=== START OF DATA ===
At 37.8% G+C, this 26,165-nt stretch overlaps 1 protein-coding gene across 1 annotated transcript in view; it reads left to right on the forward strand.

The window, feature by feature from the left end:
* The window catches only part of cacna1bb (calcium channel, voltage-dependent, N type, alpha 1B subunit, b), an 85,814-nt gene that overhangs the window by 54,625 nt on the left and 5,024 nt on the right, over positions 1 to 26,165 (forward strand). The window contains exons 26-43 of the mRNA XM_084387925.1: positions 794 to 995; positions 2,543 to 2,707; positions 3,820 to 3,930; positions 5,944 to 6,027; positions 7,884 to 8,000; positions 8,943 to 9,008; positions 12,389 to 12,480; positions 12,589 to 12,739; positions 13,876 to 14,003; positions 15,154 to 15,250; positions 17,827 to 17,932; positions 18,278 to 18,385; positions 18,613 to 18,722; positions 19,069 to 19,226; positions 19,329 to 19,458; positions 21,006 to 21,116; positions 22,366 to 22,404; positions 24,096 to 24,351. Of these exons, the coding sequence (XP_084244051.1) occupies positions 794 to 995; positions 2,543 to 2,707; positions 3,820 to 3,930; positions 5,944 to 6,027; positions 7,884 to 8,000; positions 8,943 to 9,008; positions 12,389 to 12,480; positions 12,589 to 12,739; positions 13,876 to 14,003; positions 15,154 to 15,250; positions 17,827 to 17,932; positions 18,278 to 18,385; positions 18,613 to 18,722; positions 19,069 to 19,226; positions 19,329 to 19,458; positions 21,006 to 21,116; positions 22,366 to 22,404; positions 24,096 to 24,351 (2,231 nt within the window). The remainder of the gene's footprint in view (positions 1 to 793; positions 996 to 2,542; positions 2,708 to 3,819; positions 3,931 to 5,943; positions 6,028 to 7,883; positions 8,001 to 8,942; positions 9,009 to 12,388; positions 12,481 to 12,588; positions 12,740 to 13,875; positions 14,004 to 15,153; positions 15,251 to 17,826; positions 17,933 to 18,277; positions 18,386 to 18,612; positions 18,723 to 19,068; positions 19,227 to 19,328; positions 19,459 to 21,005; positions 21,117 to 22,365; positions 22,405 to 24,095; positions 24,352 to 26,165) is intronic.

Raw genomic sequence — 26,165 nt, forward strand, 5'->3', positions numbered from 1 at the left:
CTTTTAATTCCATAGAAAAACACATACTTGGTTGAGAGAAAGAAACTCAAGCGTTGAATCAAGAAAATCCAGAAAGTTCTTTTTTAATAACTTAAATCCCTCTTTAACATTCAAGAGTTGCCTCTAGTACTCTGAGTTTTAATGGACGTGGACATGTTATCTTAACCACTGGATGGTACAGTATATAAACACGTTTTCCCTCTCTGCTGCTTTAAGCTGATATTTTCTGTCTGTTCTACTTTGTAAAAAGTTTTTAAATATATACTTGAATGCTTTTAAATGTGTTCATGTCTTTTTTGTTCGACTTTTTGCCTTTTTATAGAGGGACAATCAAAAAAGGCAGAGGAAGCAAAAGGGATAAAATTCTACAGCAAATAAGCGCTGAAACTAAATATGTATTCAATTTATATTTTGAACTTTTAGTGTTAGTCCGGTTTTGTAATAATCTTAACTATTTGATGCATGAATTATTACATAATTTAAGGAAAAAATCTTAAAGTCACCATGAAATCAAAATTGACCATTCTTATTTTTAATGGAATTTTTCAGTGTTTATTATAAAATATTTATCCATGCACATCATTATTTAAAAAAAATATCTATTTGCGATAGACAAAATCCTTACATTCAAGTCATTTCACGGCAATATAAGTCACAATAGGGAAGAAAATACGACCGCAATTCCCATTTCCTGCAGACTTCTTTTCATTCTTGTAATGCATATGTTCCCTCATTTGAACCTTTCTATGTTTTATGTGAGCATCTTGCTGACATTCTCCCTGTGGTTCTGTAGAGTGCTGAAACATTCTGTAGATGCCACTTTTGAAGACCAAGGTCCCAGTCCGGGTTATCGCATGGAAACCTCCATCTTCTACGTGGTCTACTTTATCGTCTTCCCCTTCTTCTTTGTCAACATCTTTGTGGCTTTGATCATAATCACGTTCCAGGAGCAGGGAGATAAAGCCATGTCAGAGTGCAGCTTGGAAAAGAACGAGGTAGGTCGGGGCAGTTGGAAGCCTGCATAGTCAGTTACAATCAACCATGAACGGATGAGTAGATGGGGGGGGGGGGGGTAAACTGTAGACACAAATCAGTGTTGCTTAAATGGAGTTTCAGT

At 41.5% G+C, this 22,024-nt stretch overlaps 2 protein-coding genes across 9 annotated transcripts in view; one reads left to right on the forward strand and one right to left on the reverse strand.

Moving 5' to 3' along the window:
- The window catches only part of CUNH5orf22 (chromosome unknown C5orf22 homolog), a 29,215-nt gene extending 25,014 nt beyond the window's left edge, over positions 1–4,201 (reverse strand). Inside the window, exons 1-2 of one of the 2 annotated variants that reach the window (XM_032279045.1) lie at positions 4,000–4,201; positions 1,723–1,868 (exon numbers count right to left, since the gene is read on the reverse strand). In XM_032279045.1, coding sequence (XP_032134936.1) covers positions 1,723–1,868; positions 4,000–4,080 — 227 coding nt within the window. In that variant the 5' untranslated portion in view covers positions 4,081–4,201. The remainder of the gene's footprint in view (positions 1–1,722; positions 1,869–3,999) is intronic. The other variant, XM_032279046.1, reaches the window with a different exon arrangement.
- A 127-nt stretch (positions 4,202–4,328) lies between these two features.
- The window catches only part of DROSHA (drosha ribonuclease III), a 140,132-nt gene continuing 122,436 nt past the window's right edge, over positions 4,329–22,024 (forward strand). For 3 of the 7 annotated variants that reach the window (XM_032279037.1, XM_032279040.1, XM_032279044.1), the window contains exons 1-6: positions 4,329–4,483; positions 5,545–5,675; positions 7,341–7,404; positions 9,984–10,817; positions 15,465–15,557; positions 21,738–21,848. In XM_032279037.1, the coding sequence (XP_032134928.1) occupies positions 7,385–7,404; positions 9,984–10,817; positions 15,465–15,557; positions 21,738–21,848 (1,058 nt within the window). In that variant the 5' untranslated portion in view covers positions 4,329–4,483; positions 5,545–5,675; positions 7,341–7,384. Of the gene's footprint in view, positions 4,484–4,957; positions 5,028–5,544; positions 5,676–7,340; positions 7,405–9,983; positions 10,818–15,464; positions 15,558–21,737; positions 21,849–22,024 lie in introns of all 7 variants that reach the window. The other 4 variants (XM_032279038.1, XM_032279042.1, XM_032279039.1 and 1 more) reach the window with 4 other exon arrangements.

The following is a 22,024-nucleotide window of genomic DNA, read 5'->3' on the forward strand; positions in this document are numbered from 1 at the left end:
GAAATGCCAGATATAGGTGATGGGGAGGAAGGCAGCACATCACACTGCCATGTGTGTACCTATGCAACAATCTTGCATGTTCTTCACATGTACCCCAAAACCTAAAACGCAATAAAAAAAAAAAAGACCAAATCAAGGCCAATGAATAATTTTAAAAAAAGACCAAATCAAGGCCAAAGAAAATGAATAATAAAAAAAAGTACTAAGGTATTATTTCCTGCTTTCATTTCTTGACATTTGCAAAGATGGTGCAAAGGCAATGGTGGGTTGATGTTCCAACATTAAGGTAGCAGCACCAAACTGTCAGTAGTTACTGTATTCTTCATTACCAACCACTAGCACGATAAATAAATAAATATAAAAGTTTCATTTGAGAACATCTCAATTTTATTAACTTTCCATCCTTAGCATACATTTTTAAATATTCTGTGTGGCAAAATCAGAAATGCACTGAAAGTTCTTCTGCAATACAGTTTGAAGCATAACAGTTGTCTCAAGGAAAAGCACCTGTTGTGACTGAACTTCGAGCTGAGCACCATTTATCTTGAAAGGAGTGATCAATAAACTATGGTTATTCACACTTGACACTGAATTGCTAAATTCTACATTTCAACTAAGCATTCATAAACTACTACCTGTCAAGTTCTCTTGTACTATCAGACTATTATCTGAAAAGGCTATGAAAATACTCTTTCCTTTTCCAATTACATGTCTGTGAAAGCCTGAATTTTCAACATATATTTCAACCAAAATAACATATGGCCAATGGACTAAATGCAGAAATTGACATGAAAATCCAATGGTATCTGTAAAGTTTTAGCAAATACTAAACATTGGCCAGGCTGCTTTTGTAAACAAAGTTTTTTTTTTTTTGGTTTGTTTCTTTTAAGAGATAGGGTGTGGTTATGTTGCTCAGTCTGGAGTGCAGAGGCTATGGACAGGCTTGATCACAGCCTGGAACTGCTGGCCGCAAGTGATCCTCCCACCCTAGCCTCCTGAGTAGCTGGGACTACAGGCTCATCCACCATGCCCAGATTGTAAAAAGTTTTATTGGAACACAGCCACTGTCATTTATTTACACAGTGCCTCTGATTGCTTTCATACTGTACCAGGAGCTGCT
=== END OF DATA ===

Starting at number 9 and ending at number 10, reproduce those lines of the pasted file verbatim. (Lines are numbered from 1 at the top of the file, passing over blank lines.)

- A 127-nt stretch (positions 4,202–4,328) lies between these two features.
- The window catches only part of DROSHA (drosha ribonuclease III), a 140,132-nt gene continuing 122,436 nt past the window's right edge, over positions 4,329–22,024 (forward strand). For 3 of the 7 annotated variants that reach the window (XM_032279037.1, XM_032279040.1, XM_032279044.1), the window contains exons 1-6: positions 4,329–4,483; positions 5,545–5,675; positions 7,341–7,404; positions 9,984–10,817; positions 15,465–15,557; positions 21,738–21,848. In XM_032279037.1, the coding sequence (XP_032134928.1) occupies positions 7,385–7,404; positions 9,984–10,817; positions 15,465–15,557; positions 21,738–21,848 (1,058 nt within the window). In that variant the 5' untranslated portion in view covers positions 4,329–4,483; positions 5,545–5,675; positions 7,341–7,384. Of the gene's footprint in view, positions 4,484–4,957; positions 5,028–5,544; positions 5,676–7,340; positions 7,405–9,983; positions 10,818–15,464; positions 15,558–21,737; positions 21,849–22,024 lie in introns of all 7 variants that reach the window. The other 4 variants (XM_032279038.1, XM_032279042.1, XM_032279039.1 and 1 more) reach the window with 4 other exon arrangements.